The tone of Operation Peardrop is fairly positive, matching that of the British black and white war movies of the period. There is a determined grimness to whole affair though, perfectly in keeping with the tone and the deeds that every stalwart Englishman (and Welshman and Scotsman and Irishman) has to carry out as part of his duty to King and country.

Technically, the Game Master has everything that she needs to run Operation Peardrop. So there are stats for all of the NPCs—both civilian and military, as well as dogs and various military—mostly utility—vehicles operated by the occupying forces. The Game Master might want to add a scientist or engineer NPC for certain scenes in the scenario, but they should be easy to create. A couple of probable encounters are detailed as well, which again will drive the mission forward. One important aspect missing from the major NPCs are physical descriptions and roleplaying notes on how to portray them. To offset this, the Game Master may need to make some roleplaying notes on most of them, lest she fall back on cliches. Another thing that is missing from Operation Peardrop which would have increased its utility is a set of pre-generated Commandos. Had they been included, then Operation Peardrop as a whole, would have made for a good convention scenario, which is how it has been playtested.

Physically, Operation Peardrop is well presented. The twenty-four page, 4.5 MB full-colour PDF is well written, neatly laid out, and has some decent maps, though the Game Master may want to add a few interior floor plans herself.

Operation Peardrop is a nicely contained, low Level mini-sandbox. The various plot strands are simple enough to adapt to the roleplaying game of the Game Master’s choice, but it brings a grim if determined tone to WWII: Operation Whitebox, one that deserves to be portrayed in black and white rather than colour. John Mills optional...

Monday, 9 September 2019

7th Sea's 7

Like the DM’s Guild for Dungeons & Dragons  and the Miskatonic Repository for Call of Cthulhu, Seventh Edition, there is also the Explorer’s Society for 7th Sea. It provides an outlet for fans and writers of the preeminent roleplaying game of swashbuckling action, adventure, and storytelling in Théah, an alternate and fantastical version of Europe and beyond in the seventeenth century. Inspired by films such as Ocean’s Eleven, Evan Perlman’s Sea’s 7 published by Chaosium, Inc. is a heist adventure set in a grand casino. Which means high stakes gambling, intrigue, secrets, lies, spies, dangerous liaisons, and more—but above all, rising tension as the heroes case the joint, devise and then execute the plan, doubtless ending in a flurry of action and consequences as they get away with it (or not)!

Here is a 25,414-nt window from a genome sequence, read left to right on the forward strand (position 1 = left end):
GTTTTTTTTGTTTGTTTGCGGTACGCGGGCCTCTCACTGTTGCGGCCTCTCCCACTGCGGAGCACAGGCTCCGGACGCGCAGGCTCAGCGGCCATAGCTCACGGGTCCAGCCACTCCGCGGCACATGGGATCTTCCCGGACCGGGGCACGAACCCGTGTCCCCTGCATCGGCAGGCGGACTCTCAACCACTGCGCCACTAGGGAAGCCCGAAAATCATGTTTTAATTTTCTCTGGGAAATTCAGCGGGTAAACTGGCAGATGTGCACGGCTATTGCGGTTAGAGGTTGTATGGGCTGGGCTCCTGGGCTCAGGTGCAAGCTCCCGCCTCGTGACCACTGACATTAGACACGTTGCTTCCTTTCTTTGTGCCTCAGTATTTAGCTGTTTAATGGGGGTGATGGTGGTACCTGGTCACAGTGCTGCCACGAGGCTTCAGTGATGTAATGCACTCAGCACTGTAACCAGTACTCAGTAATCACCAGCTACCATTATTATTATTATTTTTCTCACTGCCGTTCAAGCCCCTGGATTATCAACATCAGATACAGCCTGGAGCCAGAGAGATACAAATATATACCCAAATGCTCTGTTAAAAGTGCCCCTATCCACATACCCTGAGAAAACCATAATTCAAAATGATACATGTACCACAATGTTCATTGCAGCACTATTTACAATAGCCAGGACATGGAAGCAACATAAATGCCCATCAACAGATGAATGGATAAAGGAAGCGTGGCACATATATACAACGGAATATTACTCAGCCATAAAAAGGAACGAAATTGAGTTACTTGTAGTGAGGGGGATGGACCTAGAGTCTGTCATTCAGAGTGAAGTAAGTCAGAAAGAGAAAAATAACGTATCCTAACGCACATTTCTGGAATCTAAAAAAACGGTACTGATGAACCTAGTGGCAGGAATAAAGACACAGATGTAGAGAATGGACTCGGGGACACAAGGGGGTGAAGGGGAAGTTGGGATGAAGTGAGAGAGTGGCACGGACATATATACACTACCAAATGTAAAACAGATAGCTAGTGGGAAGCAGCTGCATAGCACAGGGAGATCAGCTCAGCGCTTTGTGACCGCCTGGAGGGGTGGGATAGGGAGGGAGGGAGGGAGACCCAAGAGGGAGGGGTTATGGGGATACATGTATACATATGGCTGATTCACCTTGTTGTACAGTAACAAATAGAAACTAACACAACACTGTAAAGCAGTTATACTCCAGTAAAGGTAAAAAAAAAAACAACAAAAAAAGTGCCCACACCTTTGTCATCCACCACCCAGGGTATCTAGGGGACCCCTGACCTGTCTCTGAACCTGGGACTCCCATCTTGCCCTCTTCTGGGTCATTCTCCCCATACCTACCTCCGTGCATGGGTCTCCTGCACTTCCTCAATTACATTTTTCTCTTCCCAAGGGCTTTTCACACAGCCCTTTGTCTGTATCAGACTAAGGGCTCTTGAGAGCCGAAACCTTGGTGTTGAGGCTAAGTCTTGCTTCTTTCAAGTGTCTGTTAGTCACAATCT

Ideally, the Game Master should have access to the Pirate Nations sourcebook, for the Queen of the Pirates has a problem and needs a favour. Someone swindled the Pirate Republic’s dock workers out of a considerable amount of money and to avoid any embarrassment, she and the Brotherhood of the Coast want it returned. Now the perpetrator has been traced to the Montaigne colony of Sylviette where she has resurfaced as the Comtesse du Janvier, operator of its newest, hottest social destination—the Casino Impérial. The Queen of the Pirates not only wants the money back, but the Comtesse du Janvier ruined. It sounds like a simple job, but security is tight, the company charming if duplicitous, and there is bound to be a plot twist or along the way. If not written into the plot, then probably due to the Heroes’ involvement.

Sea’s 7 is a two-Step, four-Scene adventure. In the first two scenes, the Heroes start planning the heist and spend a night at the casino looking for ways to get into the vault and the money out. In the second two steps, events escalate as the Heroes carry out their plan in the face of cruel opposition and a rival ‘heist’ before making their getaway as everything goes awry around them. The description of the Casino Impérial and its layout are detailed enough for the Game Master to run the Heroes through all four scenes, although the promised map is strangely absent. Of course, much of the action and story will be player-led, so there are lots of NPCs for their Heroes to interact with, from a nobleman on a stag do to a possible Fate Witch who is all too successful at the gaming tables; Opportunities aplenty to divert attention, uncover secrets, recruit allies, and more; Consequences to suffer, including stumbling into a tryst, getting caught sneaking around, being mistaken for someone’s enemy—did I mention that everyone at the Casino Impérial wears a mask?—and so on; plus secrets galore to uncover... There is a lot here for the Heroes to get involved in should they go looking—and they probably will—in addition to their actually robbing the place and ruining a reputation. 

Physically, Sea’s 7 comes as a 4.08 MB, full colour PDF. It is lightly illustrated, really just chapter headers showing period scenes of gambling and carousing. All very suitable and all very chaste, though doubtless, the events surrounding the Heroes’ heist attempt on the Casino Impérial will involve romantic entanglements, if not actual trysts.

With plot hooks, a handful of given nicely detailed villains, and example lists of approaches, Consequences, Opportunities, NPCs, secrets, and more, as well as solid staging advice, Sea’s 7 is a really superb toolkit for running heists in 7th Sea. There is so much information here that it is unlikely that the Game Master will use it all, though to do that, she would have to find a way to run it twice! In fact were the Game Master to run it more than once—perhaps as a convention scenario (all it would need is a good set of pre-generated Heroes)—it is unlikely that Sea’s 7 would play out the same way twice. Any 7th Sea Game Master wanting to run a heist will find Sea’s 7 invaluable and for any 7th Sea Game Master needing a short scenario to add to her campaign, Sea’s 7 is a good choice.